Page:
Engineering the Sukkah: Authentic STEM in a Jewish Day School Curriculum

| By Rabbi Matthew Bellas

Last summer, DigitalJLearning Network had the pleasure of taking 15 Jewish day school educators to the ISTE Conference in Philadelphia, PA. The participants shared their learning from the conference and what they hoped to implement in the coming school year. Now we're catching up with these educators and finding out how their new educational technology initiatives are going. Rabbi Matthew Bellas (@Matthew_Bellas), Lower School Principal at Charles E. Smith Jewish Day School, shares his thoughts in the next installment in this new blog series.

 

 

Upon leaving ISTE, one of my goals was to develop authentic means to incorporate more STEM into our academic program across the disciplines, including both Hebrew and Judaic Studies. For our school’s first two years with a formal STEM initiative, the primary focus had been on “one-off” programs, conceived, planned, and executed primarily by our STEM specialist and with facilitation by our faculty. These events brought tremendous energy into the school for participation in activities in the core STEM disciplines. However, they were not emergent from the curriculum which the school had invested great effort and resources into building, and investment among faculty not primarily engaged in the sciences and tech was low. Therefore, the questions I asked our educational leadership team to consider were:

  1. How could we better integrate STEM experiences and studies into the everyday life and learning of the school?
  2. How could we accomplish the same positively charged learning atmosphere in the classrooms without setting aside “special days” for STEM experiences?
  3. How could we achieve more comprehensive integration of all subject matters, including Hebrew and Judaic Studies and the Arts, into the STEM-driven plans that we make?

We hit the ground running last fall with new ideas that promoted more authentic and comprehensive integration, while maintaining the charged energy for learning. However, the key to our success thus far has been identifying avenues for meaningful engagement with Judaic topics specifically. These are a couple of the best examples of work and projects that we have initiated. Inspired by cardboard STEM challenges, we created a “Cardboard Sukkah Challenge” during which students were required to design sukkot that were aligned with kosher sukkah laws while putting into practice math and engineering skills. Students also wrote reflections, in both Hebrew and English, on the building experience and how the Next Generation Science Standard of “Cause & Effect” was at play during the design and building process.

Inspired by the push to include more coding in the curriculum and the success of our Hour of Code program, we formed a partnership with CodeMonkey in Israel. Students used the coding training program with instructions in Hebrew to experience an authentic application of their Hebrew language skills. By exposing students to and having them participate in a tech-based educational initiative coming out of Israel, we helped to build their connection with the country while engaging the Judaic Studies classes in a STEM-based activity.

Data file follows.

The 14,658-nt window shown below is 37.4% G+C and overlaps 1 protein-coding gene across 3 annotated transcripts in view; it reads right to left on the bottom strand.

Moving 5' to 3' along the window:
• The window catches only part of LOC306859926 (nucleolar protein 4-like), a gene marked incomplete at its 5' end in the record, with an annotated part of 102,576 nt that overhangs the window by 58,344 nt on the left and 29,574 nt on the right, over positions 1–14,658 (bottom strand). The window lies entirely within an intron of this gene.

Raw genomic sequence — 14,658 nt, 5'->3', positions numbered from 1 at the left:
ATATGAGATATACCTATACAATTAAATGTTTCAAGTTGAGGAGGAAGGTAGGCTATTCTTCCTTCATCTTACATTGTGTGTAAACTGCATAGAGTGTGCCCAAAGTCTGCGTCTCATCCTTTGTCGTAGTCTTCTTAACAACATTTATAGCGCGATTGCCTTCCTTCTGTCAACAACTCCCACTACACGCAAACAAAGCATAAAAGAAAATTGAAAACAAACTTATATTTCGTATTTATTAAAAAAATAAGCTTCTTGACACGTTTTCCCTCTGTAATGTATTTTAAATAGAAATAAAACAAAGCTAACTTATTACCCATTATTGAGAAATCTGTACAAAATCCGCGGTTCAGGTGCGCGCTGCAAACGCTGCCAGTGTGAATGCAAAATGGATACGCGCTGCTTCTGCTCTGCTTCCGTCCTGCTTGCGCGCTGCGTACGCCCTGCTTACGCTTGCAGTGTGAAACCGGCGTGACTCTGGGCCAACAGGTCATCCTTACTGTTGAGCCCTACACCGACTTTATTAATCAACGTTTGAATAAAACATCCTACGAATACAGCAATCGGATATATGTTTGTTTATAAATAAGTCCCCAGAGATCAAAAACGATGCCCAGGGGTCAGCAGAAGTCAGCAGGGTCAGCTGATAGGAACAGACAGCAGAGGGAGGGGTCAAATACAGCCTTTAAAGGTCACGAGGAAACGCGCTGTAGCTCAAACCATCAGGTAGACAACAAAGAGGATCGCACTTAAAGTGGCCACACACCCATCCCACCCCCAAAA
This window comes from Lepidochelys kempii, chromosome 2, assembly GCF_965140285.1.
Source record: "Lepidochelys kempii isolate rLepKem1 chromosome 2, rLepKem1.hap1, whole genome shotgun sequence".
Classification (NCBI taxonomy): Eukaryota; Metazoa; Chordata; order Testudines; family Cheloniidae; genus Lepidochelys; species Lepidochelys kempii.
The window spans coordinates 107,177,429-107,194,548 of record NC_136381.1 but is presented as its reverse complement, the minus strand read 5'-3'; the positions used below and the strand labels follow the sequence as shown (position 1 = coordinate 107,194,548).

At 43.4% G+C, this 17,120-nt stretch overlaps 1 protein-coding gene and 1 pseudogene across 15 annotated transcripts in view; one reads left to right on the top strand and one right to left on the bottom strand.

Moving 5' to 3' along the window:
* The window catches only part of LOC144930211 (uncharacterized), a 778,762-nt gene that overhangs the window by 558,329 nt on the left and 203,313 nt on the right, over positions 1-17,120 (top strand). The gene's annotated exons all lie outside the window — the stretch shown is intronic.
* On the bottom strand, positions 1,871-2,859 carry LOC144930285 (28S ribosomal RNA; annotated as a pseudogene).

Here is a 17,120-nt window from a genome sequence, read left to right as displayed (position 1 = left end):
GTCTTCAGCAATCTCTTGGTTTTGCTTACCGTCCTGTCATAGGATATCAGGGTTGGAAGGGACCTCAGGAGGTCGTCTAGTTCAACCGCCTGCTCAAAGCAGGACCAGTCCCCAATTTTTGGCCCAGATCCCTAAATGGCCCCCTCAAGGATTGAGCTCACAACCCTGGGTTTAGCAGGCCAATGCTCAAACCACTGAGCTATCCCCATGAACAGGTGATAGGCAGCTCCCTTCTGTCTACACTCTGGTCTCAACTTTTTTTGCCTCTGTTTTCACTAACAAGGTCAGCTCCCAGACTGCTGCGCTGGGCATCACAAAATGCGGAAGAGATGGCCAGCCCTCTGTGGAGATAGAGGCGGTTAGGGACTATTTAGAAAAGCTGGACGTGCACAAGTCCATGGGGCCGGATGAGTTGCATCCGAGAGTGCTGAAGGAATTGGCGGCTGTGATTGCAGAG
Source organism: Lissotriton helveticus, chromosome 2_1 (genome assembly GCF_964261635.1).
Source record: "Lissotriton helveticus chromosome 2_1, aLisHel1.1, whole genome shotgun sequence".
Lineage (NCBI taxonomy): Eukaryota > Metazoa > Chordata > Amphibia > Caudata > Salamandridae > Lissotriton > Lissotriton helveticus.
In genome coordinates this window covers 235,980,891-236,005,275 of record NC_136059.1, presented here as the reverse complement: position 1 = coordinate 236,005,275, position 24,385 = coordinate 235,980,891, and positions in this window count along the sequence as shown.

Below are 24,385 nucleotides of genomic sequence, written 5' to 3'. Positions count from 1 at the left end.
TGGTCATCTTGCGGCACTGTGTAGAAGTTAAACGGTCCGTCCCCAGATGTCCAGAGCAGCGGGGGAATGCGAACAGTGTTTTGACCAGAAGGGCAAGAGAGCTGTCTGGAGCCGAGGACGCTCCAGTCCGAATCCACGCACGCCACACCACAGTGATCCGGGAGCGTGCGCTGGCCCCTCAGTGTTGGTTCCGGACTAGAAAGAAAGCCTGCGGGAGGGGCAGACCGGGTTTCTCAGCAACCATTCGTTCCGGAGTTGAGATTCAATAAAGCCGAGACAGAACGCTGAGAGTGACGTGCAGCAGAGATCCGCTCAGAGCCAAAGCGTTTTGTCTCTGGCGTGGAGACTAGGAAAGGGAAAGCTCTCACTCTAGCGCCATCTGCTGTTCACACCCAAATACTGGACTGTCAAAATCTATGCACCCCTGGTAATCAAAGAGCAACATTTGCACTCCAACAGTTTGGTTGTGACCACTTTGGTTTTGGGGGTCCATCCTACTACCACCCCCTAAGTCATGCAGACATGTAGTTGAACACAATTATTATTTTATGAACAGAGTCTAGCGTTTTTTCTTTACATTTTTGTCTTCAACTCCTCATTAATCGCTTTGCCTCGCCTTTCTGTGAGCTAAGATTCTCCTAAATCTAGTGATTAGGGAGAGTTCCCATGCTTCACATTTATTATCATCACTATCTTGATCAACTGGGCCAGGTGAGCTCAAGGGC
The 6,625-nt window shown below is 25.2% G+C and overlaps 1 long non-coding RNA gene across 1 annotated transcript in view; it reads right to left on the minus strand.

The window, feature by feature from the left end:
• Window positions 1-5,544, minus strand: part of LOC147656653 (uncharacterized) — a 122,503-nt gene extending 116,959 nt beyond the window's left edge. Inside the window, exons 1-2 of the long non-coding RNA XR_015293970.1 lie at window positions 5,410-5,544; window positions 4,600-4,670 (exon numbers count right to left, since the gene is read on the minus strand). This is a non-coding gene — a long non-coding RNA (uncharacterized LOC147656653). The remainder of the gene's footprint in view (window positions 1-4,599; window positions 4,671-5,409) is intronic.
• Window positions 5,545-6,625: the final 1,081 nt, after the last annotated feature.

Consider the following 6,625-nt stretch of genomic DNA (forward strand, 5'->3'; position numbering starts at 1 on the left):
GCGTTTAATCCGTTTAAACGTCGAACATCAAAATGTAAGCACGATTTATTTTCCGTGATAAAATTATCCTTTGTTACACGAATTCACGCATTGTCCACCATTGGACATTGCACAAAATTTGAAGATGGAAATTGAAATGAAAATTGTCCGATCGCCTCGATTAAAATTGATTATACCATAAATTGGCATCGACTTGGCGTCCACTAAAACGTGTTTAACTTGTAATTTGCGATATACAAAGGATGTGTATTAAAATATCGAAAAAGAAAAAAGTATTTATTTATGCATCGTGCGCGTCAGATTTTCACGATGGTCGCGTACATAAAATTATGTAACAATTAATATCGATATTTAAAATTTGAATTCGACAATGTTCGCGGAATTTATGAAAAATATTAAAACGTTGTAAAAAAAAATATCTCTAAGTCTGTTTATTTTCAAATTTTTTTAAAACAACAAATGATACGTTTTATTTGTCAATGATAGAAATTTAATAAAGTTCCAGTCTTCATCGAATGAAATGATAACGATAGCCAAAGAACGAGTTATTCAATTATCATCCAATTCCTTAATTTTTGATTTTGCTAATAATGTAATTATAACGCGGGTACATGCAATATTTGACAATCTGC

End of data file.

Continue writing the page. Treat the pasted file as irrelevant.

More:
These new programs have been extremely successful in allowing us to achieve goals that we set out. However, there were also challenges that presented themselves, which we acknowledge will always exist for programs of this nature. First, when designing units or activities that cross the disciplines, identifying and allocating sufficient planning time is a challenge. Professional development and faculty meeting time have helped, but teachers had to be willing to work “off hours” to bring these plans to fruition. Second, many of our teachers have been teaching the same subjects on the same grade levels for a long time. They are used to their programs and routines, and a sense of confidence and comfort come from their perceived “ownership” of their programs. Proposing a change that requires not only new content to be taught, but also partnering with teachers from other departments, means breaking out of the “silo,” which for teachers can be perceived as a big risk and, therefore, can be very difficult to accomplish. Third, an outgrowth of working in a “silo” for many years is that teachers can be narrowly focused and forget that their subject is only one “slice” of a larger pie, and that there are connections that can be built between the pieces to build a stronger whole. This is a paradigm shift that must be deliberately approached.

It has been an inspiring growth experience for us to confront these challenges and forge ahead.  We have other activities both in the elementary stages of “start-up” and planning, such as a tech-based collaborative learning partnership between our school and one in Israel, a Tu Bishvat-themed plant growth cycle lab, and a sea planes engineering unit. The positive outcomes from our first forays into this exploration have built positive energy and motivation in the school and we hope to continue our growth.

 

Learn more about integrating STEM into Jewish day school curriculum by submitting a question to Ask DJLN, our educational technology help desk.